Sarge looked like Monihan hit him. “What the hell?”

Monihan said, “Since we’re voting it, I allow that if we whip him we’ll make more enemies than we want. Free him and we’ll get just what we want, Sir.”

“Hrmph. Well, you lose. Since you like this traitor, you get to beat him.” He handed the whip to Monihan. I relaxed a little since Monihan didn’t want me beat anyway. Then Sarge said, “Three lashes. If some aren’t good enough, you’ll get those, plus one.”

Daddy whipped me some before he died at Mansfield when I was eight. Mama didn’t have the stomach for whipping me after Daddy died--she got pneumonia a year later. Ernest whipped me once, but he ended up crying halfway through. He had the gumption to take their place in most things, but not that.

I stared hate at Sarge and ran my fingertips over Daddy’s stone.

The whip whistled through the air and lashed me. Every muscle bent backward and I screamed like a girl. My muscles didn’t let go. I ran out of air, caught more, and screamed it out, too.

While my back still blazed, another lash burned across it. I couldn’t breathe. My muscles was so tight I was paralyzed.

Sarge said, “Wait. He needs to feel them all.”

When I caught my breath I pled, “Oh, please, damned Yankees, oh please don’t ...”

I begged until I whimpered and twitched like a dying squirrel. Sarge raised my chin with his hand. “Two hundred black men murdered in Colfax last week. Where is the White League in Grant Parish?”

I blurted the truth. “I don’t know, Ernest says we ain’t got time for such, we got to make a living, we ain’t no better off than black folks, we sell them chickens at their boarding house, we swim with them, we call them names but they calls us names too, I’m sorry, I don’t know.”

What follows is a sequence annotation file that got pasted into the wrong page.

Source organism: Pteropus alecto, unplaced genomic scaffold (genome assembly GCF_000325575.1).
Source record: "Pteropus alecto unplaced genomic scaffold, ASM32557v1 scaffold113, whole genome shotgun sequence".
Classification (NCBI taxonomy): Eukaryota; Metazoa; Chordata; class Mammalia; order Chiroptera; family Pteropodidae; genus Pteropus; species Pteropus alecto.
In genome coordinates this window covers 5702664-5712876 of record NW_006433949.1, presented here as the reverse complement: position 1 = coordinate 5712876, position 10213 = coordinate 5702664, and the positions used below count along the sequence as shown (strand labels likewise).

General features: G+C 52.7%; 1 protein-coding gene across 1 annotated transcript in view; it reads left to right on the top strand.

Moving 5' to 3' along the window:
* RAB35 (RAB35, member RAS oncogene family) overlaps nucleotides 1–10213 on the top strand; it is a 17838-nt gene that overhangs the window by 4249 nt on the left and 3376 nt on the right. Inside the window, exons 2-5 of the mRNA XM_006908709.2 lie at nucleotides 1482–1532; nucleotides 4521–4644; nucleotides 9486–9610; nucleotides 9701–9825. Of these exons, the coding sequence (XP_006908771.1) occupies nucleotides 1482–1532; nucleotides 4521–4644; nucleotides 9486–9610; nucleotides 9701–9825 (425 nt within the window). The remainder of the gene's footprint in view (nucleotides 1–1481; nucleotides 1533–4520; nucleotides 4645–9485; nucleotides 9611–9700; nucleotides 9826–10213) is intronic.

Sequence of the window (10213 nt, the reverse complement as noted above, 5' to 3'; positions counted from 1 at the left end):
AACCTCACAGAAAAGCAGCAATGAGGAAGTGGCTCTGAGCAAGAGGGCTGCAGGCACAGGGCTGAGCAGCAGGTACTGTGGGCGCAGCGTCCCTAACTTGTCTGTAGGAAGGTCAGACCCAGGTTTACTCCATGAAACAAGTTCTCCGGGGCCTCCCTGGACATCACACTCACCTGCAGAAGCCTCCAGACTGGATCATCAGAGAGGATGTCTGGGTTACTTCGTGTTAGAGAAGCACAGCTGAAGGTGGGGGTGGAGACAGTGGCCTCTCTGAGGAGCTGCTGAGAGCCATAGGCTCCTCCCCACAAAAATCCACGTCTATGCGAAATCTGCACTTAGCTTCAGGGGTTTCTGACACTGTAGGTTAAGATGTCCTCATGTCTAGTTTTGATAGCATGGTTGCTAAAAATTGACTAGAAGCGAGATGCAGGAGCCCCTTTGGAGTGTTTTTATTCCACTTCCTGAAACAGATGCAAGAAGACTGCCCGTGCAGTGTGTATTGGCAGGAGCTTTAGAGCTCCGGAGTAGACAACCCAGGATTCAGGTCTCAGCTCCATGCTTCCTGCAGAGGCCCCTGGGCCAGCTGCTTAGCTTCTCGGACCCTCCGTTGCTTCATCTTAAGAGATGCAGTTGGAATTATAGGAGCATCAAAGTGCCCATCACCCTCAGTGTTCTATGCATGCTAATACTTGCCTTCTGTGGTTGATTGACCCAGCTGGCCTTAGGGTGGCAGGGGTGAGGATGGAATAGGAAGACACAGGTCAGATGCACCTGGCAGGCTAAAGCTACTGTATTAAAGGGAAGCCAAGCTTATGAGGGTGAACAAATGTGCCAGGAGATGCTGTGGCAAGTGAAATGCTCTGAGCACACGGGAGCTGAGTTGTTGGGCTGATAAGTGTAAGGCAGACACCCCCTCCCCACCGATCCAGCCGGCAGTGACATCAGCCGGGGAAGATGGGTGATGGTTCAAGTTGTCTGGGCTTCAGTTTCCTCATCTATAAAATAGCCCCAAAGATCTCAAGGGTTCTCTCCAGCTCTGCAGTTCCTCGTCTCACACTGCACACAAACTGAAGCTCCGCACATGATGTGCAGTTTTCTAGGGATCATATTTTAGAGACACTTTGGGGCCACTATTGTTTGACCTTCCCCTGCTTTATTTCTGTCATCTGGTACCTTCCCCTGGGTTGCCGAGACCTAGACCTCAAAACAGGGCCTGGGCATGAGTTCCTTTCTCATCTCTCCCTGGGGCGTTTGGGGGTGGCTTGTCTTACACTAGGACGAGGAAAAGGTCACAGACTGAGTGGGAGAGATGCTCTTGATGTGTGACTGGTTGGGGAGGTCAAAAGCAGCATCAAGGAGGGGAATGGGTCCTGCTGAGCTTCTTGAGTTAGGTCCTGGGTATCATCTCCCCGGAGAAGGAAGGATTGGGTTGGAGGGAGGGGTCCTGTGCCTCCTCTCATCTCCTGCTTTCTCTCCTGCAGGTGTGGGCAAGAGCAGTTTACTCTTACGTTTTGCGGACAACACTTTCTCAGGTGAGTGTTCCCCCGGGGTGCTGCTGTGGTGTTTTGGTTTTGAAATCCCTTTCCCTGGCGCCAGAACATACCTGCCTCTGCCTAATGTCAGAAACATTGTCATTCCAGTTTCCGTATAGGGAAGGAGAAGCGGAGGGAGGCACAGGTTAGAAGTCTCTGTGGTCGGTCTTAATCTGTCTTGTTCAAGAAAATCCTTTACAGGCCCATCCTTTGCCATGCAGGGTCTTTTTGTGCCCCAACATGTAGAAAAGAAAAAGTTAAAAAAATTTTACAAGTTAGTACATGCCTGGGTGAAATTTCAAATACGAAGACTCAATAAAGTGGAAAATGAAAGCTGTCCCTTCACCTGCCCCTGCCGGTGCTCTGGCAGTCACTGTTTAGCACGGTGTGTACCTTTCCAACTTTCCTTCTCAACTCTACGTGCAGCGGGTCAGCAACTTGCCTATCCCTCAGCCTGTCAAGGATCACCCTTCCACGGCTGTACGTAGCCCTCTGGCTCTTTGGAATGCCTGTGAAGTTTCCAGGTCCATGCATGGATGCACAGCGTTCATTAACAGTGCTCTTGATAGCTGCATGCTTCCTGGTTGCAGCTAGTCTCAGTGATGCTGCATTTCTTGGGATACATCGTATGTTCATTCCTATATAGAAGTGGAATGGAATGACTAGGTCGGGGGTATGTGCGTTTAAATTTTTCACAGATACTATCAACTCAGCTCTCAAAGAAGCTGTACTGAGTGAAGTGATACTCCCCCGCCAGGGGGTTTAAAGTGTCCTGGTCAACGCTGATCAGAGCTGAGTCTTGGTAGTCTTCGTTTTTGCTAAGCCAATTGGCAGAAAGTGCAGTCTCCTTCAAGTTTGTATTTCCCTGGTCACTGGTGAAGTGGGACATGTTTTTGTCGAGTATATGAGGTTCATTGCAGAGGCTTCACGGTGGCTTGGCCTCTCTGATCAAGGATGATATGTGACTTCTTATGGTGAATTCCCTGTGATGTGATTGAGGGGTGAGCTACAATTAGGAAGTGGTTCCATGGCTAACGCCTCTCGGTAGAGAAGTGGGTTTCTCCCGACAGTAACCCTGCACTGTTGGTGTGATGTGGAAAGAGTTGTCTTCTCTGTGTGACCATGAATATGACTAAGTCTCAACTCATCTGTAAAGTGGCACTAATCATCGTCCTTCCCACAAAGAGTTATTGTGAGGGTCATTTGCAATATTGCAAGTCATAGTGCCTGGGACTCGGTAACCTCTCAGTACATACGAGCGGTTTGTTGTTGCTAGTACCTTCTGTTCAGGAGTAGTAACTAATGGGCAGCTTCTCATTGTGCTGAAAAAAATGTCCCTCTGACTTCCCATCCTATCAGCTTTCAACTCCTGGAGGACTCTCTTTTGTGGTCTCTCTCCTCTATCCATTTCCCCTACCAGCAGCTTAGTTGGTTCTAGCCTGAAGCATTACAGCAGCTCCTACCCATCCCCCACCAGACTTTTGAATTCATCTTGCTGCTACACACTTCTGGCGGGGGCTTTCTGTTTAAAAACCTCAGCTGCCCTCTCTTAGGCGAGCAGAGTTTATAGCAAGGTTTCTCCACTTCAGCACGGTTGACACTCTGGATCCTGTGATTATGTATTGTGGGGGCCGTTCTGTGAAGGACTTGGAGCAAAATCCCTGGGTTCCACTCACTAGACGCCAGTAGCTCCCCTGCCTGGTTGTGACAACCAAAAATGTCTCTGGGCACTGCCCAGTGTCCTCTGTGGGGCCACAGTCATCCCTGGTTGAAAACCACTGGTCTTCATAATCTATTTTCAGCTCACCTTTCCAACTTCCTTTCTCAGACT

“Shut up!” He growled. “I don’t think the boy knows nothing. Still, we voted three lashes. Monihan.”

I sobbed, “No, oh please, no.”

Monihan leaned and touched me on the shoulder with the tip of the bullwhip. “That’s three, Sarge.”

“You Irish bastard! On your knees!” Two of them stripped Monihan’s jacket and shirt and shoved him down on the other side of Daddy’s stone, facing me. He put his hands on my shoulders and nodded.

Sarge’s first lash bent Monihan backwards and he fell over, trying to reach behind, screaming not nearly as loud as me. Four Yankees held his arms around the stone while Sarge lashed again. He screamed and cried, and in a while he was moaning and they let him up.

Sarge said, “Sorry you did that, Monihan?”

Between gasps, Monihan said, “Aye, Sarge.”


When I staggered home with my coons, Ernest was plowing behind the mule. I still had the shakes and whimpered when I took a wrong step. I could never sneak up on Ernest because he was always looking over his shoulder. Sitting on the porch one time, I asked, “What are you looking back at?”

He squinted at me and said, “Mansfield.”

“Why are you scared? You won at Mansfield.”

“Maybe somebody won at Mansfield. I sure didn’t, and neither did Daddy. And you didn’t win neither.”

When Ernest looked back he could see I was bowed up. “Jake?”

“Yankees, Ernest. At the graveyard.”

“What did they do?”

I’d start crying if I told him, so I just turned my back.

“Lord! Why, Jake?”

“The League killed hundreds of black folks at Colfax last week. Yankees thought I knew something.”

Ernest hugged my forehead to his sweaty shoulder, like when we prayed every night. “I’m sorry.”

“Ain’t your fault.”

He pulled back, looking me over. “Skint up ... all over.”

“They tied me to Daddy’s gravestone. One named Monihan took two lashes to save me from getting another. Don’t hurt him.”

Ernest swallowed hard. I had known we couldn’t fight Yankees, but I forgot somehow, because Ernest always set everything right for me. He was Daddy, Mama, and big brother, too.

“Let’s go see Irishboy,” he said.